Dolls for KZN’s children

2008-11-03 00:00

If you passed through the grounds of the Anglican Cathedral in Church Street last week you would have seen a group of people clustered around tables surrounded by bags of fabric and keenly engaged in craft work. If you’d stopped to look more closely you’d have seen that they were making dolls. If you’d listened closely you’d have heard some “Aussie” accents amid the Zulu. You’d have witnessed a remarkable project in action.

Back in 2004, Dr Julie Stone, an Australian child psychiatrist, visited Hlabisa Hospital and experienced first-hand the poverty and deprivation that are common in this province. She returned home determined to find people to make dolls for the children of Hlabisa. Since then, the Uthando Doll Project in Australia alone has supplied 18 000 hand-made dolls to children in KwaZulu-Natal.

Through the Internet and media coverage, people in the United States, Europe and the United Kingdom have been inspired to make dolls for the children of KwaZulu-Natal, so hundreds more have come from other countries. They were made by a variety of people, including craft groups, church and community groups, service organisations, residents of retirement villages and school children. The dolls are distributed by Tree (Training and Resources in Early Education), based in Durban.

Uthando is a “grass-roots movement that has no office or administrative costs, just a website and lots of volunteers”, said Georgia Efford, Uthando co-ordinator, who manages the organisation’s global network from her home in Perth, Western Australia. She and eight other women recently spent two weeks in KwaZulu-Natal running doll-making workshops in Durban, Pietermaritzburg and Centacow. It was the project’s third trip to the province and each member paid all the costs of the trip herself. Working under the auspices of Cindi (Children in Distress Network) and in partnership with the Rob Smetherham Bereavement Service for Children (RobS) and Tree, the women trained nearly 150 people from a range of community organisations and NGOs to sew or knit dolls.

This undertaking involved some impressive logistics: “We provided all the materials required, which meant we sent 75 bags of dolls, fabric, stuffing and finishing materials on ahead of us and brought another 27 with us. We gave each participant a work bag containing mini sewing kits to make five dolls. The idea is that they learn to make one themselves and then teach four more people to make them too. That way, doll-making skills spread into communities where the children need dolls. We want to equip caregivers, whoever they are, to make dolls for the children they care for,” Efford said.

She explained that Uthando makes brown-skinned male and female dolls for children of all ages, from babies upwards. “It takes about a day-and-a-half to make one and we encourage doll makers to put clothes or a swaddling blanket on their dolls so that children can engage with them and play with them. Our dolls have found their way into crèches, schools, orphanages and organisations such as LifeLine and Rape Crisis, as well as private homes.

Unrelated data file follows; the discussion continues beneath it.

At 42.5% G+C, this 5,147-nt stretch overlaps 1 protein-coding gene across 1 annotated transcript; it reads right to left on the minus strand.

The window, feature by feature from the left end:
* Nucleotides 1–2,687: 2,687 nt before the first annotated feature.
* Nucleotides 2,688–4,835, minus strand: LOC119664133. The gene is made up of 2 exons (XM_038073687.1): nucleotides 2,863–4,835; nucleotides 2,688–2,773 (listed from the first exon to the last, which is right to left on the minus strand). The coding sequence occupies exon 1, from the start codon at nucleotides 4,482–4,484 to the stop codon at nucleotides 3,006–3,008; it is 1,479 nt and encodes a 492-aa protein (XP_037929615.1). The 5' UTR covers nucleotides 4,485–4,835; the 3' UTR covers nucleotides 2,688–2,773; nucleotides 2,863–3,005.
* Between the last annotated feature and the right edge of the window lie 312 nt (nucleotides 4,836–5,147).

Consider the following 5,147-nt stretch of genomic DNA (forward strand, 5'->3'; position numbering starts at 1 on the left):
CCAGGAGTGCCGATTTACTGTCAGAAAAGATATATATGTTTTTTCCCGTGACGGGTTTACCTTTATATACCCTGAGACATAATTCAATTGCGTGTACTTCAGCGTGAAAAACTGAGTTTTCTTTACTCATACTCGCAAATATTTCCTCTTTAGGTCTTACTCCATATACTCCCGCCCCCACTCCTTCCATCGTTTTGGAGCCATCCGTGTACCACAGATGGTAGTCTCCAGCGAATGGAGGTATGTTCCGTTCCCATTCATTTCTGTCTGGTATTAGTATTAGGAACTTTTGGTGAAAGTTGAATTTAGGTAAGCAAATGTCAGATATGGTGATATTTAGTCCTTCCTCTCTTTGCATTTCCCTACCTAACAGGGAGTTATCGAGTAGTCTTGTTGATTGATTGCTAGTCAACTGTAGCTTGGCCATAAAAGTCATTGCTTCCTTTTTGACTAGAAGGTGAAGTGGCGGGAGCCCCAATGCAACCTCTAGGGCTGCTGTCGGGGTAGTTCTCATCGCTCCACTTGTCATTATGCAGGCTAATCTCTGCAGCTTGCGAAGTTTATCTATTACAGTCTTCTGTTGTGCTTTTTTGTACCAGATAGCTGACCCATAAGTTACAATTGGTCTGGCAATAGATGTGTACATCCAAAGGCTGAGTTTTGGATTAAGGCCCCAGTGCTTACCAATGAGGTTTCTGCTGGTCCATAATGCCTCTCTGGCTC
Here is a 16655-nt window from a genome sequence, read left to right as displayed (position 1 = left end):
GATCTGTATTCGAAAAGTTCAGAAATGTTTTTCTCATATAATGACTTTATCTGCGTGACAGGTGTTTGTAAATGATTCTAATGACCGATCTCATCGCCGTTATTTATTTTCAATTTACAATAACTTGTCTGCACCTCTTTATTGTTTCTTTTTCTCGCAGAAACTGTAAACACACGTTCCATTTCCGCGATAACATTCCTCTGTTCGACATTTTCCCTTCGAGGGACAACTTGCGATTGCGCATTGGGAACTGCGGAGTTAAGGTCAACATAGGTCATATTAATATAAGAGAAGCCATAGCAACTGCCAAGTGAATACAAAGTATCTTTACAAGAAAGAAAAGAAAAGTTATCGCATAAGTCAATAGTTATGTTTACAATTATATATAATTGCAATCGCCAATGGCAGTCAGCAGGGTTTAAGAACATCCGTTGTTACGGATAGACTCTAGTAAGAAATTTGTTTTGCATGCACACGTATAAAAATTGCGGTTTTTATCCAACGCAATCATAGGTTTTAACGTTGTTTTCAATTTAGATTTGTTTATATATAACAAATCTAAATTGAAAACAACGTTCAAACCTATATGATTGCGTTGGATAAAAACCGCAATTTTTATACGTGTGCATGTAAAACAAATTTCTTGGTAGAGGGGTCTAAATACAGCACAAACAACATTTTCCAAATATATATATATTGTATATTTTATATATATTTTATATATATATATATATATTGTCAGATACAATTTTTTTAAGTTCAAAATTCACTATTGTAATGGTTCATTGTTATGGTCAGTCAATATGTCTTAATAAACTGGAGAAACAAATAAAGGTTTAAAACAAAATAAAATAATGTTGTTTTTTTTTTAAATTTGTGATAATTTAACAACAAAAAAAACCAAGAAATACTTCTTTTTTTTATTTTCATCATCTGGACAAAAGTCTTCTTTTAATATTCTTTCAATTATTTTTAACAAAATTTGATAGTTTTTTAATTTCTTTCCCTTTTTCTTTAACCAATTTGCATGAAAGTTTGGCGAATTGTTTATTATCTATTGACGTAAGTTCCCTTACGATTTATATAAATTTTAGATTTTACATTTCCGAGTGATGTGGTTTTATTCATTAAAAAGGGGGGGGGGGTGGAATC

“The project also benefits the doll makers. It allows them to do something for others and builds their awareness of the daily lives of children in KwaZulu-Natal and the burdens that many bear. This includes loss and grief, largely caused by the Aids pandemic.

“Play is central to the concept of Uthando. Through play children express their feelings, which assists their emotional development, the base for their mental, spiritual and physical development. For instance, a happy child often has stronger immune and digestive systems.

“Uthando has an important relationship with RobS, which uses play to strengthen the care relationships that support children and families affected by loss. RobS teaches caregivers to make dolls for their children and encourages them to play in order to listen to them express their hopes, worries and dreams, and help them cope under very difficult circumstances,” she said.

Efford’s group included a film maker who is making films about the project, one to show doll makers and another for wider distribution. “Doll makers frequently ask what life is like for children in KwaZulu-Natal and want to know if the dolls they produce make a difference to the children. The film will allow us to show them.”

INspired to make a doll?

To find out more about the project or how to make a doll for a deserving child, visit www.uthandoproject.org

The site offers patterns and detailed instructions on how to knit, sew or crochet a doll. There is also a doll makers’ workbook with guidelines, instructions and patterns for schools to download.

To find out more about how you can get involved locally, contact the Rob Smetherham Bereavement Service for

Children (RobS) at 033 345 3729.

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